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  10. danyjv

    danyjv Active Member

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    No he probably wouldn't !


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  11. Smittiferous

    Smittiferous Subscriber Subscriber

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    Teach me for not reading the thread thrice...
     
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  12. Wally

    Wally Subscriber Subscriber

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    "Team leave it"

    I like it vamps!
     
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  13. beewing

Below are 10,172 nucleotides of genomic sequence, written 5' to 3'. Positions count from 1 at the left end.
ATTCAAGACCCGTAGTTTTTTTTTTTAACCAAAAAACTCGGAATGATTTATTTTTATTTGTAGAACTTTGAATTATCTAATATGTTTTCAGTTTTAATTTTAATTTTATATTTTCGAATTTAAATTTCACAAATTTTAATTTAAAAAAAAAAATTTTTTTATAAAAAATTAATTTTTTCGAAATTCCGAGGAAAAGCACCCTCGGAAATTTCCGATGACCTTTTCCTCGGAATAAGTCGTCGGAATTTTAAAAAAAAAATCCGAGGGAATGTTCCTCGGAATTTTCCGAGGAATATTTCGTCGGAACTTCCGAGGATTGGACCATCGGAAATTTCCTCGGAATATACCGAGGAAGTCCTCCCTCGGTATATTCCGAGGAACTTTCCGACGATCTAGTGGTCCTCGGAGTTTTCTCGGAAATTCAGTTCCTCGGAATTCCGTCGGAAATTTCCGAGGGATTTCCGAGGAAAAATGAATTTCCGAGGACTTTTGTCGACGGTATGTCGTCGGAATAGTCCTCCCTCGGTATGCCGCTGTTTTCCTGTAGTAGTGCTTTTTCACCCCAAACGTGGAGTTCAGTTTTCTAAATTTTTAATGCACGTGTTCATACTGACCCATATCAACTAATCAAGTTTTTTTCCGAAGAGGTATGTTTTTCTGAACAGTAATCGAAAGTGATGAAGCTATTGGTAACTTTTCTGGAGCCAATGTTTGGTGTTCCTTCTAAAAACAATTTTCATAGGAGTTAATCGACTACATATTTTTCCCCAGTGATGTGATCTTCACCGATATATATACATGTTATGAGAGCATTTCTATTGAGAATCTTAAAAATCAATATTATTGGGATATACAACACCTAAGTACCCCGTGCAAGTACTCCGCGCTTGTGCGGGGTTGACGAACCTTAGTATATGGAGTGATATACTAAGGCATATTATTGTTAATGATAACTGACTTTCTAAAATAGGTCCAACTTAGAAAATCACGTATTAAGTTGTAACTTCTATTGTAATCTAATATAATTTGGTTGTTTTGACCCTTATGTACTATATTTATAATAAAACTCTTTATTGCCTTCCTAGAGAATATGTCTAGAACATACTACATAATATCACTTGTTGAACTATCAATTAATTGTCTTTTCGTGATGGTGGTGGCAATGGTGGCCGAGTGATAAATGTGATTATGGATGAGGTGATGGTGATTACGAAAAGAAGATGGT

beewing New Member

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    Thanks for your replies.

    Wifey saw it on the roof today and later it was gone, then the owner said it has been around a long time. Don't know if it lives here or what their range is.

    No pets, I'd like to leave him, nice fat blue tongue lives here too. It is that small element of risk I'm weighing up, I think if the lad was a bit bigger I wouldn't worry. I read a couple of stories of fatalities in America.

    He plays outside with Mum and big sister often there, but sometimes alone outside with door open for a few minutes in a locked yard playing with swings and toys. Only used to worry about redbacks which there is/was a few around. 2.5m white pointer at the beach today too lovely place Oz.

    I start typing one decision, then delete and go the other way, can't do anything until we see him again so thanks everyone.
     
  14. GBWhite

    GBWhite Well-Known Member